What Y’All Can Expect From Jackson Hole

Former Federal Reserve Chair Ben Bernanke once said that monetary policy is 98% talk and 2% action. He was only half joking.

Wall Street is bracing for the annual Economic Policy Symposium in Jackson Hole, Wyoming, held August 24-26. Fed officials, plus their pals from the European Central Bank, the Bank of England, and the Bank of Japan, will gather amid spectacular scenery in the Grand Tetons to make imposing statements, schmooze among themselves, and preen for the press. (The bar tabs must be astronomical.)

Fed Chair Jerome Powell is scheduled to give a speech on Friday at Jackson Hole. Last year at the summit, Powell’s hawkish remarks sent the stock market reeling. Last week, release of the Fed’s downbeat minutes exerted similar bearish effect. Wall Street nervously awaits Powell’s pronouncements on Friday, with the hope that he doesn’t demonstrate his usual propensity for talking down the markets.

Inflation has been moving closer to the Fed’s target of 2%. Accordingly, futures markets currently anticipate no interest rate increase at the next Federal Open Market Committee (FOMC) meeting September 19-20. But don’t expect Fed officials to declare victory at Jackson Hole. Some inflation components (e.g., rent, gas prices, and car repairs) have shown “stickiness.”

A rocky road to the soft landing…

The main U.S. equity indices slumped last week, marking a three-week decline for the S&P 500 and tech-heavy NASDAQ. The indices rebounded Monday, but closed mostly lower Tuesday in choppy trading, as follows:

  • DJIA: -0.51%
  • S&P 500: -0.28%
  • NASDAQ: +0.06%
  • Russell 2000: -0.28%

Weighing on the market Tuesday was a decline in financial services stocks, after S&P Global cut credit ratings for several banks with exposure to the beleaguered commercial real estate sector.

That said, consumer resilience and better-than-feared corporate earnings are keeping a floor under stocks. With 95% of S&P 500 companies already having reported second-quarter 2023 results, earnings have surprised positively by 7.6%, although earnings are down 5% on a year-over-year basis.

The scenario of an economic “soft landing” is still on the table. The U.S. economy was projected to shrink during Q1 and Q2 of this year, but the consensus of economists now expects growth to stay in positive territory for the rest of 2023.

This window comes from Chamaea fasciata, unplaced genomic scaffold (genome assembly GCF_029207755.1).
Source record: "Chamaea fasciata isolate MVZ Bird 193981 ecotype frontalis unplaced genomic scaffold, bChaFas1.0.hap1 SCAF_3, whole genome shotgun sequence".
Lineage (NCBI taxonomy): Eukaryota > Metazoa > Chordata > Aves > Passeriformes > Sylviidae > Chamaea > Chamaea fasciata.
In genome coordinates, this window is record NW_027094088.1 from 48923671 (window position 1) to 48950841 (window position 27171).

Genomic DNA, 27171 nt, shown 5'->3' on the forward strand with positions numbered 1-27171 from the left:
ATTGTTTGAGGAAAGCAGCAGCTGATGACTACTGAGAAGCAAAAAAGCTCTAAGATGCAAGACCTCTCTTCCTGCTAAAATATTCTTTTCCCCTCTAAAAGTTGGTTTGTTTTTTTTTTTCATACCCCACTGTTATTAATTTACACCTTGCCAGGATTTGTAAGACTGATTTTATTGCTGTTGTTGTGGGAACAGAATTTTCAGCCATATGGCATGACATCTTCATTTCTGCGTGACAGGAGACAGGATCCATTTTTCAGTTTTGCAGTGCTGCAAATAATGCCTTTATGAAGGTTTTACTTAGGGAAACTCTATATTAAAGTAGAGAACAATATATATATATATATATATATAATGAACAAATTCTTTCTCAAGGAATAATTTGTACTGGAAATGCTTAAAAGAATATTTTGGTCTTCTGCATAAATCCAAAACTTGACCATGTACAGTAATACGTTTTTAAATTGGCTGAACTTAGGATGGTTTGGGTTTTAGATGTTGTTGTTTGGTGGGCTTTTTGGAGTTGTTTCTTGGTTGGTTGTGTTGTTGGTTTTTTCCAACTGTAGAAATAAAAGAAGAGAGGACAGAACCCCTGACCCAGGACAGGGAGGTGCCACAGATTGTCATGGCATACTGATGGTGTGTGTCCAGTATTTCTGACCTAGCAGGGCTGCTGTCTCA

In his remarks Friday, Powell is likely to keep the door open to further rate hikes, largely due to economic growth that continues to surprise on the upside. When investors feel better about the economy, bond prices fall and yields rise. The 10-year Treasury yield has risen to 4.31%, its highest level since 2007.

WATCH THIS VIDEO: Do We Stand on The Precipice of a Correction?

There’s still reason to believe that, despite the August slump so far, the year-to-date rally has legs. A major reason for optimism is the action of the New York Stock Exchange Advance/Decline line (NYAD), which hovers well above it 50- and 200-day moving averages (see the following chart, with data as of market close August 21).

The NYAD shows how many stocks are advancing versus declining in any given period on the New York Stock Exchange. A rising NYAD is bullish, because it denotes improving market breadth.

Despite losing steam last week, the stock market rally doesn’t seem to be in serious jeopardy. Nor is the market’s rise dangerously dependent on a handful of mega-cap leaders.

However, Asian markets are likely to remain under pressure, as worries worsen about China’s economy and its troubled real estate sector.

There’s concern that China’s vastly overextended real estate market might collapse, triggering financial contagion. Property developer China Evergrande Group (OTC: EGRNF) filed for bankruptcy last week and the Chinese government’s response has been widely dismissed as inadequate. Beijing’s policymakers this week implemented smaller-than-expected cuts to loan prime rates, disappointing global investors.

Real estate comprises about 30% of China’s gross domestic product, making it the single biggest contributor to the world’s second-largest economy. If more bad news emanates in the coming days from China, the Jackson Hole summit could turn out to be a dour affair. Saddle up.

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John Persinos is the editorial director of Investing Daily.

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